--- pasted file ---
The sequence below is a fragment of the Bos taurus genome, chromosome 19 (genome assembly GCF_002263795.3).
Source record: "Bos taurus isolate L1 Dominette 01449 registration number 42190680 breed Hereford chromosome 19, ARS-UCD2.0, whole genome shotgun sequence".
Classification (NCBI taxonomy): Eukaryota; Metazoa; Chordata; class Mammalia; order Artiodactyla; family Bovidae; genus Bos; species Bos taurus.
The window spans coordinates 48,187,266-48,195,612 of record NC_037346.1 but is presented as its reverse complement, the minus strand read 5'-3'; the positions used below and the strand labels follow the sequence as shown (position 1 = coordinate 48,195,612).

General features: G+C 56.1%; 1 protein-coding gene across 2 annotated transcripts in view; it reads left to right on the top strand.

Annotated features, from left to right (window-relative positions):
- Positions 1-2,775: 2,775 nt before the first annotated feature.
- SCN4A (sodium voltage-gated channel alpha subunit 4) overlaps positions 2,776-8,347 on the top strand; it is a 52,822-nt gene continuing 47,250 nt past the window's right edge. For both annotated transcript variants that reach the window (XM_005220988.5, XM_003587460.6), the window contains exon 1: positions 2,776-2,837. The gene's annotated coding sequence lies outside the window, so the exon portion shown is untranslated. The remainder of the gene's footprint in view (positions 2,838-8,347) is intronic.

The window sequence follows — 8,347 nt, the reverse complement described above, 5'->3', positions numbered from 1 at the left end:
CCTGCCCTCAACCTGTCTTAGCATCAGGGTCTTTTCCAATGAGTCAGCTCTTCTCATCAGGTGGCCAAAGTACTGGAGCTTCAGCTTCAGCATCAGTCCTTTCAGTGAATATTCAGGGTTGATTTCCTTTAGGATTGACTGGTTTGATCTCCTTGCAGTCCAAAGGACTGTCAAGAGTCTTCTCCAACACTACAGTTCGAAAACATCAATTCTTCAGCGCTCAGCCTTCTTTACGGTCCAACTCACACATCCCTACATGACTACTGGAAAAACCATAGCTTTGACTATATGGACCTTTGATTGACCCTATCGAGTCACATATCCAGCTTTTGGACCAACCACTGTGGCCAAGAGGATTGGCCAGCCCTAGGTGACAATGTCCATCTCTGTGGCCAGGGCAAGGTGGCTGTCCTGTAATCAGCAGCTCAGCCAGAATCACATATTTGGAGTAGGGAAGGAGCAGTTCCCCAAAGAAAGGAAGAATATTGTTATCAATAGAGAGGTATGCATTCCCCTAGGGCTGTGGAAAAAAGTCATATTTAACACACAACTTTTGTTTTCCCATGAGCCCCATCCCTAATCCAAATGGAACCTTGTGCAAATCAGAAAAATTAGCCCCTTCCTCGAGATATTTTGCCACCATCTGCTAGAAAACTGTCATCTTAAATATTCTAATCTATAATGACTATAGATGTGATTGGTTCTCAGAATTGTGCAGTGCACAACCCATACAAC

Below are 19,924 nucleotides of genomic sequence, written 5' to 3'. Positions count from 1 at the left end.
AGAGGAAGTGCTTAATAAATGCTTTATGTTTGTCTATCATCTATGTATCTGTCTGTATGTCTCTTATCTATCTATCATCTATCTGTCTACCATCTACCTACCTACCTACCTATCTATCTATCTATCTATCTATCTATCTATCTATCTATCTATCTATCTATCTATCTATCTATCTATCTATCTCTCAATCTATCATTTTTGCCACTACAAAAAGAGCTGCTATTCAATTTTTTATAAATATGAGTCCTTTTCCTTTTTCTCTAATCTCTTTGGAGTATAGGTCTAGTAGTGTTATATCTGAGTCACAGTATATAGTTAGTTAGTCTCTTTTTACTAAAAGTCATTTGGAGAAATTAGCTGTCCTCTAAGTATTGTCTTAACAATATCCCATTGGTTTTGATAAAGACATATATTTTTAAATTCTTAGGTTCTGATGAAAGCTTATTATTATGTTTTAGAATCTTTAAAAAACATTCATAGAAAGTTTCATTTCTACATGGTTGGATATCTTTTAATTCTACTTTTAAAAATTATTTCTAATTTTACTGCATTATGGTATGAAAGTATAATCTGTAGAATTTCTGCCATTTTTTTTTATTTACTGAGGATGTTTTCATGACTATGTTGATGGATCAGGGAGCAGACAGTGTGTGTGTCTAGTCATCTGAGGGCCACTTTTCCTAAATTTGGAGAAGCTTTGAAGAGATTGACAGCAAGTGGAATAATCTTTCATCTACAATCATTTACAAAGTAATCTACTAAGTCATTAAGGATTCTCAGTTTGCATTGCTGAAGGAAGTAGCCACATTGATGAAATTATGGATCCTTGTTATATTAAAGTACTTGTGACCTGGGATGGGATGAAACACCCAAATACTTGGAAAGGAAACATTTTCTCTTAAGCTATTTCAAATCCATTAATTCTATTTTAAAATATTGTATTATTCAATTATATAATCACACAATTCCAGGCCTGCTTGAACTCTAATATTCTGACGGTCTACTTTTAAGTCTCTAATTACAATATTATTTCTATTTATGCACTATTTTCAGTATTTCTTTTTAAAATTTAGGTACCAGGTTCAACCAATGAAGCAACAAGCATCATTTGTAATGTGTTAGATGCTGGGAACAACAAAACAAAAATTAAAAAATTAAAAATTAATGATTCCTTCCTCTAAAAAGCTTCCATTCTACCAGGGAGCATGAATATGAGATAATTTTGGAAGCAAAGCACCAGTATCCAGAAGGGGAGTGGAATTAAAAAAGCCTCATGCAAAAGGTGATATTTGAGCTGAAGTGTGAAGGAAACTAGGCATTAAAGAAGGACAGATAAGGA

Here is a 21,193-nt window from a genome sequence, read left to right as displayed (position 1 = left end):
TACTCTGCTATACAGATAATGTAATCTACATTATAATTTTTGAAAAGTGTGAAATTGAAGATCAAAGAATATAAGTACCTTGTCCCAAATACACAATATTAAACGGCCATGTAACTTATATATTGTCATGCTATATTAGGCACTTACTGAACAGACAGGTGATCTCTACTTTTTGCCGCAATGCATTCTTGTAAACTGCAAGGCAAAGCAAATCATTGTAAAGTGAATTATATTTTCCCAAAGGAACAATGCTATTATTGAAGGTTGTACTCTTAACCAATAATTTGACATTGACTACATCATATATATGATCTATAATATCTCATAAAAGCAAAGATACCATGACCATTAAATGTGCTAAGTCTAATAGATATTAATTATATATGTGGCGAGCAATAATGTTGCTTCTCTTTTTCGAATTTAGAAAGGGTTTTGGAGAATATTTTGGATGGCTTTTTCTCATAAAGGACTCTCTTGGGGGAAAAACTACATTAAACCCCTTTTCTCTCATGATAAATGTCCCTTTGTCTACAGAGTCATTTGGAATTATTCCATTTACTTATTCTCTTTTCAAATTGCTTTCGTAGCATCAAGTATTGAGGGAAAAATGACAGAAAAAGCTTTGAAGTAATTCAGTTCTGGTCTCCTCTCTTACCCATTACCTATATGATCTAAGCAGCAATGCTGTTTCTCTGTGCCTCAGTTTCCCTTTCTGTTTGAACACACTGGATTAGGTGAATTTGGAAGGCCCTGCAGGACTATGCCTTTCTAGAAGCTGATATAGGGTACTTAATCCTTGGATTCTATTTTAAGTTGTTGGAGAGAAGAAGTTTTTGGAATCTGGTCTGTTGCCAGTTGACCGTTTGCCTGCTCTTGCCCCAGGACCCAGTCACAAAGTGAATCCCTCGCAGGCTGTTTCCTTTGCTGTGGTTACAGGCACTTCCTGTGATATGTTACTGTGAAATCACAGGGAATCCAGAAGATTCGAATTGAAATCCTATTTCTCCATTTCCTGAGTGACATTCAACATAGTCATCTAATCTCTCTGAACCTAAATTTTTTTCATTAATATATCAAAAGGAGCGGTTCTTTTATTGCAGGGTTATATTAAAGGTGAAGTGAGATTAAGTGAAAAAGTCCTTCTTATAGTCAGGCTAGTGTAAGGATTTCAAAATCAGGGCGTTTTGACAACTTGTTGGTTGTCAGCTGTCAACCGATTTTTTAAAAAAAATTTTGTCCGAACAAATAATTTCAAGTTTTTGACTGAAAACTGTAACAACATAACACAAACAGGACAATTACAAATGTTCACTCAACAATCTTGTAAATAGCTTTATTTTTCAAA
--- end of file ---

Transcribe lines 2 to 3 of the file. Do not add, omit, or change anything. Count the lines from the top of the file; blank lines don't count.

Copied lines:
Source record: "Bos taurus isolate L1 Dominette 01449 registration number 42190680 breed Hereford chromosome 19, ARS-UCD2.0, whole genome shotgun sequence".
Classification (NCBI taxonomy): Eukaryota; Metazoa; Chordata; class Mammalia; order Artiodactyla; family Bovidae; genus Bos; species Bos taurus.